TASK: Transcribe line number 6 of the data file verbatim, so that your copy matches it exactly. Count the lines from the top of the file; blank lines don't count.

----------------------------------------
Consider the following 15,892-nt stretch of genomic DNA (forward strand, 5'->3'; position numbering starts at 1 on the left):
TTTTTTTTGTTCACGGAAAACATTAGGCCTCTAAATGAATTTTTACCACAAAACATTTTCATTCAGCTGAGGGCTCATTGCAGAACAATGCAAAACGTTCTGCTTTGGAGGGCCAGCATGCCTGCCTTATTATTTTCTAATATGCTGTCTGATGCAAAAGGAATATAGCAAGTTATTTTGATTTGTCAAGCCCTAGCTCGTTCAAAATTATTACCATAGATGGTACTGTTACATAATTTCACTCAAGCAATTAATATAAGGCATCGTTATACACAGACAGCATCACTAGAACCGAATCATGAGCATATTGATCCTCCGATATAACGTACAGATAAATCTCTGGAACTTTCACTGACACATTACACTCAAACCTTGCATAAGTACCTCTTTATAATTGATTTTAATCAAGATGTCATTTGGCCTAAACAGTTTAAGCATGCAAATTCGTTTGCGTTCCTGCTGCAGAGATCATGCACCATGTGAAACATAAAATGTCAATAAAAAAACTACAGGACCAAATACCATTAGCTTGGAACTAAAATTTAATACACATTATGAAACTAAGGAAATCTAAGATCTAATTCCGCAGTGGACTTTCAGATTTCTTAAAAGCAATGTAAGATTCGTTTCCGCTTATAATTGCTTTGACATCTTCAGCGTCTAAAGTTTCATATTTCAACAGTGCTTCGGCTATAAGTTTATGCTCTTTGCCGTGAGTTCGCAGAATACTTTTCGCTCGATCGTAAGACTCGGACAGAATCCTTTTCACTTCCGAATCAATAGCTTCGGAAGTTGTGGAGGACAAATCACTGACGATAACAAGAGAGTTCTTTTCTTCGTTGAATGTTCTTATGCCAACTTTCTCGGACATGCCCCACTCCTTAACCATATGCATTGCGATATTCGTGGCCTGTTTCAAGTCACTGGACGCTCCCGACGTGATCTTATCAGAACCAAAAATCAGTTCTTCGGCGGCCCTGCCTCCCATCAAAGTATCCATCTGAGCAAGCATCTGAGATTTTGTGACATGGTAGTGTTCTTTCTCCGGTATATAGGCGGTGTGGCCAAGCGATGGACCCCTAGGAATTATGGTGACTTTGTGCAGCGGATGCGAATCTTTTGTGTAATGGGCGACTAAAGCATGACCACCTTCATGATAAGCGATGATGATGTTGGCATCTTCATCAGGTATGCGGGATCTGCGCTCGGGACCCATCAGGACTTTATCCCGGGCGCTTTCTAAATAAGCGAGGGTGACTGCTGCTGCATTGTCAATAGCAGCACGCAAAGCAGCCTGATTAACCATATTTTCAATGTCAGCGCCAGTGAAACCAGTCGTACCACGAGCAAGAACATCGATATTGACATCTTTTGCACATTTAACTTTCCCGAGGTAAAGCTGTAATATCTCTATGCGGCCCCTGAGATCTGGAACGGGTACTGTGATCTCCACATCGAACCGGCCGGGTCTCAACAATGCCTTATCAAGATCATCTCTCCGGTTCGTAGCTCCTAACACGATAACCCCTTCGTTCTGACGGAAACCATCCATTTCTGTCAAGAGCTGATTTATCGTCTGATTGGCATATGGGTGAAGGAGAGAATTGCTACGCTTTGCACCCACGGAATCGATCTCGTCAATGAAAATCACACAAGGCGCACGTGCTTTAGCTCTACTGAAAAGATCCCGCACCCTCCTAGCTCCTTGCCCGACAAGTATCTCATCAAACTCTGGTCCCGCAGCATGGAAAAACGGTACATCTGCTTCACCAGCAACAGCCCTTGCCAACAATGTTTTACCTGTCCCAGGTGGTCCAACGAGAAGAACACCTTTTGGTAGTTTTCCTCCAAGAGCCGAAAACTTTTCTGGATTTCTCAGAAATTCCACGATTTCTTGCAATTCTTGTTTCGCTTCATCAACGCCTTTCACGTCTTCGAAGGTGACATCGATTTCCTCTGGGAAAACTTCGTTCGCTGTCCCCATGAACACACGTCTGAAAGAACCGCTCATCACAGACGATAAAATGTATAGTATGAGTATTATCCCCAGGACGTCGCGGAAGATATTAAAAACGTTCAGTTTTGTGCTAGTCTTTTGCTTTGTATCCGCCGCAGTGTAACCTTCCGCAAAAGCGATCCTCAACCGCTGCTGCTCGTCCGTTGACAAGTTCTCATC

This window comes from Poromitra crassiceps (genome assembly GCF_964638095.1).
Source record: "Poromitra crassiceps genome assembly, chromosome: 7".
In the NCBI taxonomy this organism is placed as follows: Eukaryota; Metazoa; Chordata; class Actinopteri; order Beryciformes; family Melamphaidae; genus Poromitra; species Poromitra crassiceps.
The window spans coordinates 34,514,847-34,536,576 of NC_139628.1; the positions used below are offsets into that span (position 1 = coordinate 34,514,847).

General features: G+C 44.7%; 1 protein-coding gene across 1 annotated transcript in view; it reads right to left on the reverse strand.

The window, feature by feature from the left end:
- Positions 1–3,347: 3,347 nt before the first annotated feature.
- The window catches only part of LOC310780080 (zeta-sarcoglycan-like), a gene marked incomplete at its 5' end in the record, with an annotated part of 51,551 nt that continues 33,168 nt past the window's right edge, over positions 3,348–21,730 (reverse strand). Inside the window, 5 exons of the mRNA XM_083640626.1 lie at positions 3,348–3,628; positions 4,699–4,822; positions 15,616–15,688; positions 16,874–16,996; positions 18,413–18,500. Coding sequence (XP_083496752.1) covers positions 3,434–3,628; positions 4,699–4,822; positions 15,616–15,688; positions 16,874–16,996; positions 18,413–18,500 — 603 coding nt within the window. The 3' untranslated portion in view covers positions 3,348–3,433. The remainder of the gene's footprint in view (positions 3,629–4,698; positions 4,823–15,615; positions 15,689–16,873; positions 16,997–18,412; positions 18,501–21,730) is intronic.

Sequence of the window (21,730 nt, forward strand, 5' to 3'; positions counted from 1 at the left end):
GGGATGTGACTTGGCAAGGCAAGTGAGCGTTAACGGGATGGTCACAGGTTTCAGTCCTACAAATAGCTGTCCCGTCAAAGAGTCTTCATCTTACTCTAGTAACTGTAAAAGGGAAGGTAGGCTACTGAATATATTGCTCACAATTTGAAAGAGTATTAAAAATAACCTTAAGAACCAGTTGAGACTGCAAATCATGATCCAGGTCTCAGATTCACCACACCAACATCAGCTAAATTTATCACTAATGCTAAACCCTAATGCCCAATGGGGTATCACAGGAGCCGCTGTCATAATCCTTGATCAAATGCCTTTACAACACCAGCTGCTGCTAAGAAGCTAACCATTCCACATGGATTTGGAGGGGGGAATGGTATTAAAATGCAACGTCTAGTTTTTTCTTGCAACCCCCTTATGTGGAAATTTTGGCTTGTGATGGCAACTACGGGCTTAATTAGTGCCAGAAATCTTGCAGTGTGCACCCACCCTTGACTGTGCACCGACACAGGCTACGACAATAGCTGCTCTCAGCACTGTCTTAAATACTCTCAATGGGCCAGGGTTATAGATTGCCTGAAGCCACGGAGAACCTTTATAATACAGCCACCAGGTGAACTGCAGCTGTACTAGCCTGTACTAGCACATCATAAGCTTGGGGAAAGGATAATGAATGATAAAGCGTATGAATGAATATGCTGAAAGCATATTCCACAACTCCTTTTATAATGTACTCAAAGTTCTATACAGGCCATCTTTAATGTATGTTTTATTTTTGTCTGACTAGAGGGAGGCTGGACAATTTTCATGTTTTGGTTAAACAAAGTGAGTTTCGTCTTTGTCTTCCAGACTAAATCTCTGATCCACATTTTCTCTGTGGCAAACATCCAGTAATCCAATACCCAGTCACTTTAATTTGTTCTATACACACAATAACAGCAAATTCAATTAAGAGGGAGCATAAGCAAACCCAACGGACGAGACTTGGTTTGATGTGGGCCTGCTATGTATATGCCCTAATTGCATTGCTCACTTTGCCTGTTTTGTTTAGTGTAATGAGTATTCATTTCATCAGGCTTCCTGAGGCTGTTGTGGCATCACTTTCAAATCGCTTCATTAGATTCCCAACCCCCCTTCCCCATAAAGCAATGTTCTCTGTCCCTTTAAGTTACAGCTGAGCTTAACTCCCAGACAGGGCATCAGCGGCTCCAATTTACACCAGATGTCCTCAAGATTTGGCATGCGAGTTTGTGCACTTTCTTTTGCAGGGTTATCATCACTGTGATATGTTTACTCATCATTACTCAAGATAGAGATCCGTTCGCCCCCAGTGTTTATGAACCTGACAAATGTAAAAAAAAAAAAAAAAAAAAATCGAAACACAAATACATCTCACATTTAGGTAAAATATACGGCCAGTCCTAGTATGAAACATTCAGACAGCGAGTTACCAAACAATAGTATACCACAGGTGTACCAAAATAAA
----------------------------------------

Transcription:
The window spans coordinates 34,514,847-34,536,576 of NC_139628.1; the positions used below are offsets into that span (position 1 = coordinate 34,514,847).